However, the council did make the waiver requirement more difficult to obtain. If the wind developer and the adjacent property owner agree, the council can waive the setback requirements through a two-thirds majority vote, changed from a simple majority vote.

The second major change has to do with decommissioning funds for wind projects. Developers must provide upfront financial assurance for the eventual takedown of the turbines, after the development has reached the end of its useful life. The funding level depends on a projects' size and complexity.

Noujaim said the decommissioning provision was the key for his vote of approval. Coming from a Waterbury community that is full of brownfields and abandoned manufacturing sites, Noujaim wanted takedown funding for turbines available from the start.

“I did not want 30 years from now to have these windmills have the same impact that brownfields have now,” Noujaim said. “This has been resolved by the Siting Council.”

FairWindCT still objects to the regulations, saying the setback requirements need to be more than 1.5 times the size of any turbine. President Joyce Hemingson told her members to call and email the committee members to let them know the setback needs to be larger.

If the committee does approve the regulations on Earth Day, that should leave enough time for the Pioneer project in Ashford to get the federal production tax credit, which provides a 2.3 cent corporate tax credit to the project owner for every kilowatt hour of electricity produced, said Cohen.

Pioneer has been testing wind speeds on the site since 2011 for a planned wind farm with four-to-eight turbines. If completed, the company could either contract with the state's utilities for the electricity generated or sell it directly on the New England regional power market. Pioneer also would earn renewable energy credits for every megawatt hour generated.

The federal tax credit expired at the end of 2013, but because Pioneer had the financing in place by that deadline, it could make a legitimate argument that enough of its project was underway to merit the tax credit, Cohen said. However, the project must be in service by the end of 2015, or the turbines would be completely ineligible for the credit.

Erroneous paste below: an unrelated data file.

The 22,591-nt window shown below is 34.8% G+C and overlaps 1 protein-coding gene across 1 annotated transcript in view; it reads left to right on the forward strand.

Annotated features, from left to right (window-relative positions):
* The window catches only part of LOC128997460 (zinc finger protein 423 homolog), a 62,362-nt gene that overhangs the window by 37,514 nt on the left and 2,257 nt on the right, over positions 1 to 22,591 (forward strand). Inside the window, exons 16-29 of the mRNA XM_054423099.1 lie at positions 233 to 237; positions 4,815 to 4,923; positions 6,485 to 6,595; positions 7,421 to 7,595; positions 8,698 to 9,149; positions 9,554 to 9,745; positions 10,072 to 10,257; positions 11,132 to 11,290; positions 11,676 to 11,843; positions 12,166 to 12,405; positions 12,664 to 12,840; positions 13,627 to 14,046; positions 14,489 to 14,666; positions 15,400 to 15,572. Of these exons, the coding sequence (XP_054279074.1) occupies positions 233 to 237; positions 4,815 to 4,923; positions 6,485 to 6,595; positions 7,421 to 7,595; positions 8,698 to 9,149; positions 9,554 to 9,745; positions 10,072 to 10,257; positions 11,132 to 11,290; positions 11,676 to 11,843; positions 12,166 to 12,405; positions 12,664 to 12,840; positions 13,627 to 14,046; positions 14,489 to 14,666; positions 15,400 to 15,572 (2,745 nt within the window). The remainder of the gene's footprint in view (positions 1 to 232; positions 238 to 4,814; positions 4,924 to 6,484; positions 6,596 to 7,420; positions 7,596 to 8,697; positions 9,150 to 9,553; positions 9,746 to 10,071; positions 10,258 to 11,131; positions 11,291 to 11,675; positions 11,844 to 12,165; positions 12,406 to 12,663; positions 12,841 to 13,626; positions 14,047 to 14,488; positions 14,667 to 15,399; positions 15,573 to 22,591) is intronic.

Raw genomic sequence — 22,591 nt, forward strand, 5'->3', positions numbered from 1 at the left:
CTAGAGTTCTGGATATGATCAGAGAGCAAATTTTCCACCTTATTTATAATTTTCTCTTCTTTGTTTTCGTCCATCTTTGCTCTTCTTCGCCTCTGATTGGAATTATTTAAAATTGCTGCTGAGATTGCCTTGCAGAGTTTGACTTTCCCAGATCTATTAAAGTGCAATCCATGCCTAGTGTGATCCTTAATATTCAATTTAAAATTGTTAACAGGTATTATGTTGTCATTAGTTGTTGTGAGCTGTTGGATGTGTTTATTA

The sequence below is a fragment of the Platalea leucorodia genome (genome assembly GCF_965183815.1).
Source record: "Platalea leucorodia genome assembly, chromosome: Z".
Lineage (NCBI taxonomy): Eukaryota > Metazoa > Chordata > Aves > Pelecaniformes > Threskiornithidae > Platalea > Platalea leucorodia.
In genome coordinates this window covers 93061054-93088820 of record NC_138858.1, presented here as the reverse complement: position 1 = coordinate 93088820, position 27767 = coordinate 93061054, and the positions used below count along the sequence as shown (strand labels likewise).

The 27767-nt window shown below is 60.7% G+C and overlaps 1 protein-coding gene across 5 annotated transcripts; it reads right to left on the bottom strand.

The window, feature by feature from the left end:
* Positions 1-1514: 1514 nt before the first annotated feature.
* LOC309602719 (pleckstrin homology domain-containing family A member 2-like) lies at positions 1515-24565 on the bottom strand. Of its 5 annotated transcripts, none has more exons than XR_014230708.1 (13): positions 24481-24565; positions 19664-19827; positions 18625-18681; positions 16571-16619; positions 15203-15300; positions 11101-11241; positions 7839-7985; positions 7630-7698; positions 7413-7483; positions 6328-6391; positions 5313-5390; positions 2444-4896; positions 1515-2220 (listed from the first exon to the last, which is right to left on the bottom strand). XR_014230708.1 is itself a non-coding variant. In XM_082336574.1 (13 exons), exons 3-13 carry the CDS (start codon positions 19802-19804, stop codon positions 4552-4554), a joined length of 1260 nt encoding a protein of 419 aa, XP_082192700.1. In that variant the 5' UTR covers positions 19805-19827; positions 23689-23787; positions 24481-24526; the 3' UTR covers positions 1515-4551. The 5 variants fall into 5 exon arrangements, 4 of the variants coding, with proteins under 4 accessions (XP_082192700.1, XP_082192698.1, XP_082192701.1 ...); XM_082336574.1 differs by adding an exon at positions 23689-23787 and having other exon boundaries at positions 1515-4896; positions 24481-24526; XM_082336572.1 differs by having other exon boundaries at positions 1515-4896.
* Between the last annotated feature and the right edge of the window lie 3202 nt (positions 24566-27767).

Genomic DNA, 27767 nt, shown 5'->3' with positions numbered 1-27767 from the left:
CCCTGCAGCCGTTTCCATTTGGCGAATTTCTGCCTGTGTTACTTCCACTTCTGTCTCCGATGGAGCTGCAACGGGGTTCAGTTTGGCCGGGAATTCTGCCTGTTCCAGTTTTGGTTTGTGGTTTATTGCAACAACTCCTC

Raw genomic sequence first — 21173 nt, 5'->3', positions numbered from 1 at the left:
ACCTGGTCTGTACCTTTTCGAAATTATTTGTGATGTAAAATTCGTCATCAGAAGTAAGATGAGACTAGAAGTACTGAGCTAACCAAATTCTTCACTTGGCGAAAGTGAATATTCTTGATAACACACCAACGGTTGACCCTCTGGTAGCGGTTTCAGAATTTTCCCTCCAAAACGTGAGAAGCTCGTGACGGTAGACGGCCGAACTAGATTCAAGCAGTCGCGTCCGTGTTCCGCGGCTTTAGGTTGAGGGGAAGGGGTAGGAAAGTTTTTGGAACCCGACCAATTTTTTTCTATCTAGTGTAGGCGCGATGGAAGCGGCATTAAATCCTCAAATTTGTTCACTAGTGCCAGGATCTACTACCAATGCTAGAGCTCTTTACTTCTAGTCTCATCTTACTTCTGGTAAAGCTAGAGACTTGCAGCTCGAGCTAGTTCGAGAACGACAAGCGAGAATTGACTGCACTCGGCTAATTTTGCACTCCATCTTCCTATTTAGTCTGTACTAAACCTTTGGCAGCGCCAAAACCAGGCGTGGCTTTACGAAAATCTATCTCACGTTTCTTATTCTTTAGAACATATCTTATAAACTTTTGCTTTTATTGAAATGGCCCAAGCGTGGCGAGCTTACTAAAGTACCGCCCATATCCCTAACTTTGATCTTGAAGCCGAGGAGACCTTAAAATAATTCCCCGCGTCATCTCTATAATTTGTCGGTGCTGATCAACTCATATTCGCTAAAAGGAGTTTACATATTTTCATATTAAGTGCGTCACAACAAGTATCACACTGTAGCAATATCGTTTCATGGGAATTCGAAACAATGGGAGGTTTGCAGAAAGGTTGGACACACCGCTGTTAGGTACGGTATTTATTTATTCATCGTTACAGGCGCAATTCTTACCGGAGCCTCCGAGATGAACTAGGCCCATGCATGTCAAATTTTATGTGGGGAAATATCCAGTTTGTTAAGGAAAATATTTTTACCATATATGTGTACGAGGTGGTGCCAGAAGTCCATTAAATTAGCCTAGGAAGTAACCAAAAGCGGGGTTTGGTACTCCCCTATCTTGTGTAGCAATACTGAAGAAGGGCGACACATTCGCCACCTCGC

“This is cutting it close to being able to finish the project by the end of 2015, but we can do it if they pass the regulations in this meeting,” Cohen said.

Despite the Pioneer project and possibly two others that Bachman said might file for approval if the ban is lifted, Connecticut never will be a significant wind state because wind speeds here are only high enough for turbines along Long Island Sound and a few other higher elevation areas.

The state has only one operating wind turbine in New Haven, and the Prospect project that spurred FairWindCT to push for the ban has been mired in a lawsuit with the citizen's group since the project was approved in 2011.

In the U.S., 12 states produce 80 percent of the wind power, according to the U.S. Energy Information Administration. Texas leads the way followed by Iowa, California, Oklahoma, Illinois, Kansas, Minnesota, Oregon, Colorado, Washington, North Dakota, and Wyoming.

Connecticut, in fact, is tied for dead last in the nation with 0 thousand megawatt hours of wind power annually.

While not leading to a flush of new projects, the lifting of the wind ban would erase a stigma for a state that views itself as a progressive leader in clean energy and is seeking 27 percent of its electricity from renewables by 2020, Cohen said.

If Connecticut wants to make a significant splash in the renewables market and have a healthy variety of in-state generation, then wind power has to be part of the mix, Cohen said.n

Sign up for Enews


Order a PDF